The path towards starting something new can be a daunting one and it's easy to be held back by the sheer number of different directions to go in, even without having taken that first step. But that first step - that's the most critical piece of the puzzle. For Toronto based, DIY fashion content creator Andre Chin aka Glory Allan, he has become comfortable with being uncomfortable taking that first step and it has taken him to incredible heights. With hundreds of thousands of followers tuning in for his do-it-yourself sewing and garment making tutorials, many of whom start with his pre-made garment kits, or eagerly waiting to cop his ready-to-wear namesake brand, Glory Allan has started to develop some incredible experience and we were excited to get the chance to stop by his studio space to chat with him about it all. Check out the conversation below!
Hey Andre, great to link up! What have you been up to these days?
Hey guys! Lots of stuff. I've been working on a bunch of new videos, including a new thrift concept that isn't my typical style but I'm excited and nervous for it. I'm also working on getting the cargo pants DIY content together. That'll be a big one. I've done parts of cargos like the pockets but the full pants video has been a lot of work to get together.
Nice! We'll definitely talk about the cargos and DIY but tell us about the thrift video and that new style.
It's basically me getting out to thrift stores and picking pieces I like. I haven't done much filming outside of my studio space so filming in public like that was super awkward but I think it'll turn out well.
What pushed you to try this new video style?
I think it's important for showing my growth and keeping things interesting for my audience. I think that's super important, especially for early YouTubers. You can't be afraid to put yourself out there. For this video I filmed on Friday, I watched the footage and it feels so cringe but I know I have to use the footage and I know I'll keep getting better. You need that mentality as a YouTuber. Maybe nobody watches it but maybe they do and you can get feedback and just keep working on it from that.
You've grown quite the audience now on YouTube. What do you think the trick to that was?
A few things! The first is that for my DIY videos, I've focused on a lot of non-trendy videos so that they stay relevant longer. I've also created content in a way that there's something for everyone at every skill level. So, I have basic tutorials like the bucket hats or bandanas that people can join in on when they're starting out and then I have the more complex tutorials like cargo pants. I have to think about what level my audience might be at when they're discovering me which is probably on the beginner side. So, I can't start them with cargo pants, I need to guide them through and have content for them every step of the way as they develop.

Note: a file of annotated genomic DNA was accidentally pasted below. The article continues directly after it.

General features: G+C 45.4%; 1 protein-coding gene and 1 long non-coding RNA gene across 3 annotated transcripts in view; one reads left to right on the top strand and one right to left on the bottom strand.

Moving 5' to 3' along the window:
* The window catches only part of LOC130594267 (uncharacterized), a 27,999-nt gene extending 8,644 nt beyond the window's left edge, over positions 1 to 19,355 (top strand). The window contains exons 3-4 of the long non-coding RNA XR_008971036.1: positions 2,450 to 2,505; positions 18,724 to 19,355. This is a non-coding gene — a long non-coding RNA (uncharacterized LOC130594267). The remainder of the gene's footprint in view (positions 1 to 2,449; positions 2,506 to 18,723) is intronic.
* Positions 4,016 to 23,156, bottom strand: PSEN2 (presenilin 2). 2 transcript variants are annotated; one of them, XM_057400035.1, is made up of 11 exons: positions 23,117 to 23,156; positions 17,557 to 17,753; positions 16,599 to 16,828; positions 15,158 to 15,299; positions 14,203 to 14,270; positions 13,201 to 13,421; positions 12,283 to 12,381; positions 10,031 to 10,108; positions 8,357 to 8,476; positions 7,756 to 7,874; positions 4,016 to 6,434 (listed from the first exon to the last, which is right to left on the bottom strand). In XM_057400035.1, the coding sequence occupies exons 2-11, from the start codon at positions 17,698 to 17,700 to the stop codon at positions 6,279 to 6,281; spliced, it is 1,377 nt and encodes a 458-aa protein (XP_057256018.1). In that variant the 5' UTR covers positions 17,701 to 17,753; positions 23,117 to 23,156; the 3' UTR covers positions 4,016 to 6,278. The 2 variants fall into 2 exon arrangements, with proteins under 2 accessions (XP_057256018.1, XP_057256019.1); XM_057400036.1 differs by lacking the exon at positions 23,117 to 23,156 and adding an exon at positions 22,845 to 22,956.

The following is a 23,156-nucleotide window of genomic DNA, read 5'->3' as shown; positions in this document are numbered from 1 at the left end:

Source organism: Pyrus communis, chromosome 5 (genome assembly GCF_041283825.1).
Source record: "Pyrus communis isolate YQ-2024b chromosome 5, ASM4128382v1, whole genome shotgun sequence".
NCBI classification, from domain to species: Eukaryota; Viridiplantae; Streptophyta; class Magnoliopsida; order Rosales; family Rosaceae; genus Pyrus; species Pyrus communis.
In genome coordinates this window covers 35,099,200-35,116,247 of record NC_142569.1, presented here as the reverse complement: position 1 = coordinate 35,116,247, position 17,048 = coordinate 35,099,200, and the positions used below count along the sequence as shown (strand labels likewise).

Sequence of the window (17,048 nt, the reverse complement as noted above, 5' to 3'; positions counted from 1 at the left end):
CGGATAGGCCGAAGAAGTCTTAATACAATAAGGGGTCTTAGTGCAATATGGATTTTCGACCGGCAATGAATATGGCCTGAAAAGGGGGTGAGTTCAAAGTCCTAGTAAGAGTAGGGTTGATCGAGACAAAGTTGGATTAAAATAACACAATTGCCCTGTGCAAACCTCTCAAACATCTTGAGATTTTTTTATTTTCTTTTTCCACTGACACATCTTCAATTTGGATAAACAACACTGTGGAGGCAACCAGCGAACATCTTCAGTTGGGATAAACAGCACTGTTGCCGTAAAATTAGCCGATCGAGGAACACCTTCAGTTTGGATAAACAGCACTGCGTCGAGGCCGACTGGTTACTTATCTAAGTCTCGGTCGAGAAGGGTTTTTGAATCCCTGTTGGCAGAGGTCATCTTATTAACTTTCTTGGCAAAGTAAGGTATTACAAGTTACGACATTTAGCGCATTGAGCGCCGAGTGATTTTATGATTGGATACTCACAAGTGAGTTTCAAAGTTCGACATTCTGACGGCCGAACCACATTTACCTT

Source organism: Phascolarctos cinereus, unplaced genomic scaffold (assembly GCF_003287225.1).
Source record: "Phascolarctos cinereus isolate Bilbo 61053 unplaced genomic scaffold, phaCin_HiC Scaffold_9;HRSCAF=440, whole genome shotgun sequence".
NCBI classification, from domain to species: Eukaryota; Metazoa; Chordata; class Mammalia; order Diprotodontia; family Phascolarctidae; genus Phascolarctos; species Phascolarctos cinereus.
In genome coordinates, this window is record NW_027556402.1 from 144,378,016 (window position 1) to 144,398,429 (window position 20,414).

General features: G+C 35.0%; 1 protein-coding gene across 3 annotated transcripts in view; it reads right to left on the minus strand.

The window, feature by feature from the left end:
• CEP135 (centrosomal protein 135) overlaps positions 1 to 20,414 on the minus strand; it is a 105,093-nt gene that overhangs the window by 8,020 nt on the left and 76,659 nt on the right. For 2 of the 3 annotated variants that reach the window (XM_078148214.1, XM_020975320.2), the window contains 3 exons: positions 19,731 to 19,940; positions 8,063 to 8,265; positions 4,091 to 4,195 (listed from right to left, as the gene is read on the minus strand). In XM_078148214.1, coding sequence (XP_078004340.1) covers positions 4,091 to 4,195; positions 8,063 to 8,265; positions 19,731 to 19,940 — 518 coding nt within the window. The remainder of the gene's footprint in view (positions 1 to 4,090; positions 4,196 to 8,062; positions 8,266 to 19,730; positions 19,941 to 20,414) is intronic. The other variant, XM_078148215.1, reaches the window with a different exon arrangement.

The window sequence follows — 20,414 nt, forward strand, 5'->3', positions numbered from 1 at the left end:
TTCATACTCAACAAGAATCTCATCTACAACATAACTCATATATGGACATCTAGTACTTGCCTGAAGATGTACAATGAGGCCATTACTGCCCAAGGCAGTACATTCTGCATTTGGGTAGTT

From a reach stand point, I've also used TikTok well to drive people to my YouTube. The ability to go viral is so much higher on TikTok and then a lot of people will go from my TikTok videos to my longer form content on YouTube.
Besides racking up views on your videos, you're also selling DIY kits and your own line of products. How does your content strategy as a creator play into selling those?
The content strategy is super important. You can have the best products in the world but if you don't have a good content strategy to build the traffic and excitement, nobody will buy your products. The content is likely what people will interact with before your actual products, whether it's getting someone to buy something online or even drive someone into a store, so that first impression is everything.
At the same time though, content can only get you so far. It's a funny thing you have to balance. If you spend too much time on the content but neglect the product and developing something people actually want, then you're on the opposite side of that spectrum which isn't good.
Well, it seems like you've started to figure out that balance. Now that you're building quite the audience and moving a lot of sales volume, how does it feel?
It's amazing, but honestly, I get hit with imposter syndrome so much because I don't have any formal sewing background or training with a camera or anything like that.
How do you deal with the imposter syndrome?
I try not to take it too seriously. I know it's always going to be there but I feel like everyone is a bit of an imposter. I just try to be grateful for where I am and if I have a hundred thousand people following me, I'm obviously doing something right.
You're definitely doing something right! Before we let you go, do you have any advice to people just starting to develop their own creative business?
Make sure you have a long term vision. Even if you're starting to see success now, with whatever you're working on, think about how it's going to make you money in ten years and if it will be able to still stand out in ten years. I know it sounds crazy and so far along but if you can think about ways you'll build more revenue streams and stay unique, that will be how you become very successful and always continue to grow.